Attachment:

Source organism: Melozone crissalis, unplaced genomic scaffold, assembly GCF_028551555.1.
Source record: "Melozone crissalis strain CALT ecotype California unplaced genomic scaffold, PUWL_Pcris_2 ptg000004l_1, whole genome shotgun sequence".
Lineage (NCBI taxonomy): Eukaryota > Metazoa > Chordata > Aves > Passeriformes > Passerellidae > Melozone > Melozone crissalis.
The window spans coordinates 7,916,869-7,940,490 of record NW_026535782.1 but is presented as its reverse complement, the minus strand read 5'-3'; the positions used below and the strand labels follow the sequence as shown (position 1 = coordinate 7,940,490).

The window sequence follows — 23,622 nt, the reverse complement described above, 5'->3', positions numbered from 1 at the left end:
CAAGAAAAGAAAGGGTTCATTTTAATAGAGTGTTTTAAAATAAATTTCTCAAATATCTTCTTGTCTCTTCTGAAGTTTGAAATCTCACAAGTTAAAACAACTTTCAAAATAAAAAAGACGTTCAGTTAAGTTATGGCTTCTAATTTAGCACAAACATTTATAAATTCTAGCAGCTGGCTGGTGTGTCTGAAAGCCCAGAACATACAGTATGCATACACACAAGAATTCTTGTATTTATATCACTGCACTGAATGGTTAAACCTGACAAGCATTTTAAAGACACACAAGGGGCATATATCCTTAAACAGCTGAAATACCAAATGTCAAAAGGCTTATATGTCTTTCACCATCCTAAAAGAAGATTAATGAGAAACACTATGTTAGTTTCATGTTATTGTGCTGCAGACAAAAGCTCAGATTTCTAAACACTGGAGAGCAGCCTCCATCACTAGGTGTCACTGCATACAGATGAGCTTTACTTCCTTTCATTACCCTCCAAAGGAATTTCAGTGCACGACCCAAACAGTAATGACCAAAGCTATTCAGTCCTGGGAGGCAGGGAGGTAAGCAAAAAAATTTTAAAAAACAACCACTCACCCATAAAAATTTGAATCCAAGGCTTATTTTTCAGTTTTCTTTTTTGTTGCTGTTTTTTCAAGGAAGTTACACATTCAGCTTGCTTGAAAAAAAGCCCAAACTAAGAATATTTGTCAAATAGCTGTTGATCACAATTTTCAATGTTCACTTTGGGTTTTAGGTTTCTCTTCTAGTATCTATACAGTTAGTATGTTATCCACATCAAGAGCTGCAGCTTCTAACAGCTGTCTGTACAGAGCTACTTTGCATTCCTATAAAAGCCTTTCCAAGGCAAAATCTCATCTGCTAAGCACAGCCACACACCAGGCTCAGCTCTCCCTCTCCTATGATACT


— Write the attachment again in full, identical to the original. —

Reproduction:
Source organism: Melozone crissalis, unplaced genomic scaffold, assembly GCF_028551555.1.
Source record: "Melozone crissalis strain CALT ecotype California unplaced genomic scaffold, PUWL_Pcris_2 ptg000004l_1, whole genome shotgun sequence".
Lineage (NCBI taxonomy): Eukaryota > Metazoa > Chordata > Aves > Passeriformes > Passerellidae > Melozone > Melozone crissalis.
The window spans coordinates 7,916,869-7,940,490 of record NW_026535782.1 but is presented as its reverse complement, the minus strand read 5'-3'; the positions used below and the strand labels follow the sequence as shown (position 1 = coordinate 7,940,490).

The window sequence follows — 23,622 nt, the reverse complement described above, 5'->3', positions numbered from 1 at the left end:
CAAGAAAAGAAAGGGTTCATTTTAATAGAGTGTTTTAAAATAAATTTCTCAAATATCTTCTTGTCTCTTCTGAAGTTTGAAATCTCACAAGTTAAAACAACTTTCAAAATAAAAAAGACGTTCAGTTAAGTTATGGCTTCTAATTTAGCACAAACATTTATAAATTCTAGCAGCTGGCTGGTGTGTCTGAAAGCCCAGAACATACAGTATGCATACACACAAGAATTCTTGTATTTATATCACTGCACTGAATGGTTAAACCTGACAAGCATTTTAAAGACACACAAGGGGCATATATCCTTAAACAGCTGAAATACCAAATGTCAAAAGGCTTATATGTCTTTCACCATCCTAAAAGAAGATTAATGAGAAACACTATGTTAGTTTCATGTTATTGTGCTGCAGACAAAAGCTCAGATTTCTAAACACTGGAGAGCAGCCTCCATCACTAGGTGTCACTGCATACAGATGAGCTTTACTTCCTTTCATTACCCTCCAAAGGAATTTCAGTGCACGACCCAAACAGTAATGACCAAAGCTATTCAGTCCTGGGAGGCAGGGAGGTAAGCAAAAAAATTTTAAAAAACAACCACTCACCCATAAAAATTTGAATCCAAGGCTTATTTTTCAGTTTTCTTTTTTGTTGCTGTTTTTTCAAGGAAGTTACACATTCAGCTTGCTTGAAAAAAAGCCCAAACTAAGAATATTTGTCAAATAGCTGTTGATCACAATTTTCAATGTTCACTTTGGGTTTTAGGTTTCTCTTCTAGTATCTATACAGTTAGTATGTTATCCACATCAAGAGCTGCAGCTTCTAACAGCTGTCTGTACAGAGCTACTTTGCATTCCTATAAAAGCCTTTCCAAGGCAAAATCTCATCTGCTAAGCACAGCCACACACCAGGCTCAGCTCTCCCTCTCCTATGATACT